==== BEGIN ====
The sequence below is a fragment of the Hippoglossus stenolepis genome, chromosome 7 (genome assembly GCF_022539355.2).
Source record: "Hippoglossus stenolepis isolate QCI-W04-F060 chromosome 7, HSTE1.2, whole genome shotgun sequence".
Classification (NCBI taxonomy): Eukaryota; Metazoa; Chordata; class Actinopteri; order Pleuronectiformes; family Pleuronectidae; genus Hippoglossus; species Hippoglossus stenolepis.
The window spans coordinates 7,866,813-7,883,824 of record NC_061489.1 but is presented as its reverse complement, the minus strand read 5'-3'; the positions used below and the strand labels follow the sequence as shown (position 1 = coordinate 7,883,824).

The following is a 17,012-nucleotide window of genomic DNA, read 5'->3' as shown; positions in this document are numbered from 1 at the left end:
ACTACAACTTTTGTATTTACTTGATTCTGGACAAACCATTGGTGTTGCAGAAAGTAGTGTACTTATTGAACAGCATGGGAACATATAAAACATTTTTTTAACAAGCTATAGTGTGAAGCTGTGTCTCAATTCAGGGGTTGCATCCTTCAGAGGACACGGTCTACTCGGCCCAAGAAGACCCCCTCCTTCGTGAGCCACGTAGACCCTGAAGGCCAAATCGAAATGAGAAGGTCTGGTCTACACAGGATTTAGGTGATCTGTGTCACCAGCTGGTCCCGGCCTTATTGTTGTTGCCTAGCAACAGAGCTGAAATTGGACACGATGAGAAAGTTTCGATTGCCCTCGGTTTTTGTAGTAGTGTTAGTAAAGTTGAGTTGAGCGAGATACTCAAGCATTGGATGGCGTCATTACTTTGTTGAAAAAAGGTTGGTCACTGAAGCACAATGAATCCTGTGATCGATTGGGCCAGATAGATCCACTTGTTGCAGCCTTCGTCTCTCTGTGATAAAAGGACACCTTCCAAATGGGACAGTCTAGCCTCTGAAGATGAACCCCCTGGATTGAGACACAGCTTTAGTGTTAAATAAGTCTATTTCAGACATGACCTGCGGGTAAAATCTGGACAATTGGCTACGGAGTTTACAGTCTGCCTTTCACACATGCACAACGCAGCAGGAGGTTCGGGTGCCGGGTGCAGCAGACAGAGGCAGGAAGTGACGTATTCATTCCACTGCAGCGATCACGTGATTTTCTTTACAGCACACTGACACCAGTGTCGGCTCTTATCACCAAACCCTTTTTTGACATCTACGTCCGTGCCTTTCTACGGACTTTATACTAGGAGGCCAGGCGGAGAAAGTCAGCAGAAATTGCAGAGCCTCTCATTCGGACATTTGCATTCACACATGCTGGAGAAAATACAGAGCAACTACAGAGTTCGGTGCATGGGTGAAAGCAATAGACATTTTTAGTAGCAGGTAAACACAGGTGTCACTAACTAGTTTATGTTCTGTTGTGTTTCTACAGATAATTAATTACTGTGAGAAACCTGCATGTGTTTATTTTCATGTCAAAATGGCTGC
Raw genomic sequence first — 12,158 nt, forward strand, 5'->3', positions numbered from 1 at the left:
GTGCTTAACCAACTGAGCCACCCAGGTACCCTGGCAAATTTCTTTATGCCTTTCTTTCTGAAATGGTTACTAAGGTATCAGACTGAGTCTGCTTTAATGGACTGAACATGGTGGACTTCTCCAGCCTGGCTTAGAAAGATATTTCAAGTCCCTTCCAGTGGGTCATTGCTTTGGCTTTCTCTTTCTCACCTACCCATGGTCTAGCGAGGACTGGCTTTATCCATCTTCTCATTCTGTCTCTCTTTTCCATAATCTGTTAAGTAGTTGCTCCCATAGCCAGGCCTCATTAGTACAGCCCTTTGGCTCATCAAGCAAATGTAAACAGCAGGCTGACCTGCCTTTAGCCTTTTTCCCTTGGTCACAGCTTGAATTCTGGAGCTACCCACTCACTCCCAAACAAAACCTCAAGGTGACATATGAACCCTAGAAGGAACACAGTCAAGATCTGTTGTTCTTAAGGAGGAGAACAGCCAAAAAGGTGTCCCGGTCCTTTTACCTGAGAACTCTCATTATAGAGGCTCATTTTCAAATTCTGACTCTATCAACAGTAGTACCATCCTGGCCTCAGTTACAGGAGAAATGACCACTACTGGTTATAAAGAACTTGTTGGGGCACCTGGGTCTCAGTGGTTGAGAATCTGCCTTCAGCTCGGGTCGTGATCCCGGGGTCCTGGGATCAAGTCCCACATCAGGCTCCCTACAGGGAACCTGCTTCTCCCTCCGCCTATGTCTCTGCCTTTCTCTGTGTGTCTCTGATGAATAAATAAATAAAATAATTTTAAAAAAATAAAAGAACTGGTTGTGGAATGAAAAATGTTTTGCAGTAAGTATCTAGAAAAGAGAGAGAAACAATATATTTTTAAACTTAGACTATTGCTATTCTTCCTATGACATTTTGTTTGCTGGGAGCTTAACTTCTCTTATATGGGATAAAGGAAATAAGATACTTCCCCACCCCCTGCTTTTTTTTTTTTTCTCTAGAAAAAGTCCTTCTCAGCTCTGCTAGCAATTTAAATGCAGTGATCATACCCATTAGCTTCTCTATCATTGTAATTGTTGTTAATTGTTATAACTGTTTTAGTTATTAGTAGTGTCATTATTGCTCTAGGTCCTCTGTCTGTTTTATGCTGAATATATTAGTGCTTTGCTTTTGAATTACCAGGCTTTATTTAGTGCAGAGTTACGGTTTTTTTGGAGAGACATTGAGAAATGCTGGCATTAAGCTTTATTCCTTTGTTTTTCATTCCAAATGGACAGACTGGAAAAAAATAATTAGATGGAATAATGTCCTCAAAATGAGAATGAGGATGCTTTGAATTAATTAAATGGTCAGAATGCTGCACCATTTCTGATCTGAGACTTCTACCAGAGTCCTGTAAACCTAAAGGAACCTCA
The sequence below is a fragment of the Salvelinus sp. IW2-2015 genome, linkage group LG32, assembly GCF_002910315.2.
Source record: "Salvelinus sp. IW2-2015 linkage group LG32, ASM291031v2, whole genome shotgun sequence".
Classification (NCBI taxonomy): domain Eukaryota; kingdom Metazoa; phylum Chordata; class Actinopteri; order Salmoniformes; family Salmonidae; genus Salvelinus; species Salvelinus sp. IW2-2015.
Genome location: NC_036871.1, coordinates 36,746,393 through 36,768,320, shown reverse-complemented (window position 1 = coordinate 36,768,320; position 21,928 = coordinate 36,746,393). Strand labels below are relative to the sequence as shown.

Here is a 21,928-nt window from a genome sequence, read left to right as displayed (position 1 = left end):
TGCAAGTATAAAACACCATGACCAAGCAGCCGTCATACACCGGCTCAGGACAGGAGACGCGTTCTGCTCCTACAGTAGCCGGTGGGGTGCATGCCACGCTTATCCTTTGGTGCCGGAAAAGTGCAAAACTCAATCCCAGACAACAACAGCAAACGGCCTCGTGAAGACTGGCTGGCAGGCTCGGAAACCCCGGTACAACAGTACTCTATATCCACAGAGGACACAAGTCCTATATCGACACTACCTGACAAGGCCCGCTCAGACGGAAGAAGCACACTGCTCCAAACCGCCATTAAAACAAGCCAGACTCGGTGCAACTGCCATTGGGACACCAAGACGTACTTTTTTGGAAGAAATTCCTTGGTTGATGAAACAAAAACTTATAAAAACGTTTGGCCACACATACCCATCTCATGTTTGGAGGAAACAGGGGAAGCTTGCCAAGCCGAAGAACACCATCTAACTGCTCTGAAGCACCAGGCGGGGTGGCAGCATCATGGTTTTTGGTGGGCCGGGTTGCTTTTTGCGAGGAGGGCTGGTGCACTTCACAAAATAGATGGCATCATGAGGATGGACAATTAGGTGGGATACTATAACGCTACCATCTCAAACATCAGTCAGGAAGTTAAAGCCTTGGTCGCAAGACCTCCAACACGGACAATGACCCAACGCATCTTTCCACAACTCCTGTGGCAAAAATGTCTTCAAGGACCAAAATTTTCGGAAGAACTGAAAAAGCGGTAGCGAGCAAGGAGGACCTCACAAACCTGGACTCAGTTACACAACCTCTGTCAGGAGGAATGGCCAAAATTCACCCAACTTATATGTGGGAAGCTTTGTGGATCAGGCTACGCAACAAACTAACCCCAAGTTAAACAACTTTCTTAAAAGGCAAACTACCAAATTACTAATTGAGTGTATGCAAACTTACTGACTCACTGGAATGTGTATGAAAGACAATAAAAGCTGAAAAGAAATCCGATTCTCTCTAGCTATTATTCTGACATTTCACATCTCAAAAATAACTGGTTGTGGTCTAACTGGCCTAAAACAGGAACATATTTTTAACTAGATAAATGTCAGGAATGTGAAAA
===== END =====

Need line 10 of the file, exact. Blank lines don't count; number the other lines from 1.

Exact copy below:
Source record: "Salvelinus sp. IW2-2015 linkage group LG32, ASM291031v2, whole genome shotgun sequence".